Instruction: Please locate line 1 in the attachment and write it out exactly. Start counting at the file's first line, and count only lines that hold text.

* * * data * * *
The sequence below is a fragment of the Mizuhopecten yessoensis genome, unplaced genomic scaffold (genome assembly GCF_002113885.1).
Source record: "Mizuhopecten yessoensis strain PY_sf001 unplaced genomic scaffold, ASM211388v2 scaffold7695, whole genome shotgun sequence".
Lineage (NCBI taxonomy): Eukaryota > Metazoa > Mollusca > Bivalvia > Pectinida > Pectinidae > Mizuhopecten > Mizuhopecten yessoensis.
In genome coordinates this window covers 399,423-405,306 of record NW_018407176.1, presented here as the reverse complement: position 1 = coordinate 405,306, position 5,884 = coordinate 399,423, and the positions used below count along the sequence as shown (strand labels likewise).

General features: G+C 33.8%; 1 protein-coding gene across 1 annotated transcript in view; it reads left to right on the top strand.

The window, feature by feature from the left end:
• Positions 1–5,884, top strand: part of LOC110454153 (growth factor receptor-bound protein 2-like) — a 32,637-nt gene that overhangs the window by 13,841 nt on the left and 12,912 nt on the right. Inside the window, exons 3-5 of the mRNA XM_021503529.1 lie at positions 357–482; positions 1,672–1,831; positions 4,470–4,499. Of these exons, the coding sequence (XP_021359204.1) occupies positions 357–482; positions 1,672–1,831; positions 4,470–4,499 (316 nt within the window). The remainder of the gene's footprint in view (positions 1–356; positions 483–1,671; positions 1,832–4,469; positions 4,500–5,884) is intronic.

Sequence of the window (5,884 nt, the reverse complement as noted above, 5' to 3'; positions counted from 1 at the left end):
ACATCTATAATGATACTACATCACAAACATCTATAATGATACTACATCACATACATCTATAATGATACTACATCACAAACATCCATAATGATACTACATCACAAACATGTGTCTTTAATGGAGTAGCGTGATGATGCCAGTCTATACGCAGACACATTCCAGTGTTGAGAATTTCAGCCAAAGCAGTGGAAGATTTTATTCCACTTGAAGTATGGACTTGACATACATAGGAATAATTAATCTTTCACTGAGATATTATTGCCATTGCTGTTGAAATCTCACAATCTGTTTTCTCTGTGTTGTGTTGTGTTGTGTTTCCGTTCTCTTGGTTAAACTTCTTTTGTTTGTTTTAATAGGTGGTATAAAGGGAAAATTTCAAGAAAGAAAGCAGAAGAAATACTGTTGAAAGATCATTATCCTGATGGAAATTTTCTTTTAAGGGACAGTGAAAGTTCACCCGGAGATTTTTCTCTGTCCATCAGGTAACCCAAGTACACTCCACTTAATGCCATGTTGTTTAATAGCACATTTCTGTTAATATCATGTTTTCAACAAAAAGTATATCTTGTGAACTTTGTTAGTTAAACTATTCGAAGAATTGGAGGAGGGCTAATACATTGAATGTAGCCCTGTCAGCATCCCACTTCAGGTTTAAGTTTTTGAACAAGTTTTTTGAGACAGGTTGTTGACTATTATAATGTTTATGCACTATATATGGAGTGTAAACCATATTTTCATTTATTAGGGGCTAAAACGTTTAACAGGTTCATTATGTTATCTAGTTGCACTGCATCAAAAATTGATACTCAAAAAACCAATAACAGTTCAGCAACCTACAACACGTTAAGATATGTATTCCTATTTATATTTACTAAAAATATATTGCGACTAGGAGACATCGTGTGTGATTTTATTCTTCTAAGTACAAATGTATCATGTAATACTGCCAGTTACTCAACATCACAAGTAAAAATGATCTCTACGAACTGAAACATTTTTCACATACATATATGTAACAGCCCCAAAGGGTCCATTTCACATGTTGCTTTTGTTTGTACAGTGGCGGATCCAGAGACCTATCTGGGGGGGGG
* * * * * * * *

The sequence below is a fragment of the Mizuhopecten yessoensis genome, unplaced genomic scaffold (genome assembly GCF_002113885.1).